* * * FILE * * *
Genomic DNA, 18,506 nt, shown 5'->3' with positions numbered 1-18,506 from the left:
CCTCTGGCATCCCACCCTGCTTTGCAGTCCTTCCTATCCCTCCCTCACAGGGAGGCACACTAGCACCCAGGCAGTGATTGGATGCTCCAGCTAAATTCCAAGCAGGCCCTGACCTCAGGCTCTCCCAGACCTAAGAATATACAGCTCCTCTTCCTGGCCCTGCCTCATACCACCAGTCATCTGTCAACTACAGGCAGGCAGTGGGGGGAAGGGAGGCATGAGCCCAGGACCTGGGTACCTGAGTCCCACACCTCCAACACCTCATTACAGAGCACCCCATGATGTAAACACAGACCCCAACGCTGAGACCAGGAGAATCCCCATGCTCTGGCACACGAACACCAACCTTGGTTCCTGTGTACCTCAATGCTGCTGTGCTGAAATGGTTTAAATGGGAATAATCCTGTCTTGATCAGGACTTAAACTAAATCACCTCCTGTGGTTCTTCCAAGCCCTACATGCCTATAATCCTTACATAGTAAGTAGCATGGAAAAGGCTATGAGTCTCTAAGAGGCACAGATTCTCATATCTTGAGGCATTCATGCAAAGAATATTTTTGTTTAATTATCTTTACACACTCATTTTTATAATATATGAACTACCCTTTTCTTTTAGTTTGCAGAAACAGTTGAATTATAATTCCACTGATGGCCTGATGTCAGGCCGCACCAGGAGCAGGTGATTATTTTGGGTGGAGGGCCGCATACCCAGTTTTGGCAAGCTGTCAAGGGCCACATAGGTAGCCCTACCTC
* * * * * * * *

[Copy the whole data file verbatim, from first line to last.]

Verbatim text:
Genomic DNA, 18,506 nt, shown 5'->3' with positions numbered 1-18,506 from the left:
CCTCTGGCATCCCACCCTGCTTTGCAGTCCTTCCTATCCCTCCCTCACAGGGAGGCACACTAGCACCCAGGCAGTGATTGGATGCTCCAGCTAAATTCCAAGCAGGCCCTGACCTCAGGCTCTCCCAGACCTAAGAATATACAGCTCCTCTTCCTGGCCCTGCCTCATACCACCAGTCATCTGTCAACTACAGGCAGGCAGTGGGGGGAAGGGAGGCATGAGCCCAGGACCTGGGTACCTGAGTCCCACACCTCCAACACCTCATTACAGAGCACCCCATGATGTAAACACAGACCCCAACGCTGAGACCAGGAGAATCCCCATGCTCTGGCACACGAACACCAACCTTGGTTCCTGTGTACCTCAATGCTGCTGTGCTGAAATGGTTTAAATGGGAATAATCCTGTCTTGATCAGGACTTAAACTAAATCACCTCCTGTGGTTCTTCCAAGCCCTACATGCCTATAATCCTTACATAGTAAGTAGCATGGAAAAGGCTATGAGTCTCTAAGAGGCACAGATTCTCATATCTTGAGGCATTCATGCAAAGAATATTTTTGTTTAATTATCTTTACACACTCATTTTTATAATATATGAACTACCCTTTTCTTTTAGTTTGCAGAAACAGTTGAATTATAATTCCACTGATGGCCTGATGTCAGGCCGCACCAGGAGCAGGTGATTATTTTGGGTGGAGGGCCGCATACCCAGTTTTGGCAAGCTGTCAAGGGCCACATAGGTAGCCCTACCTC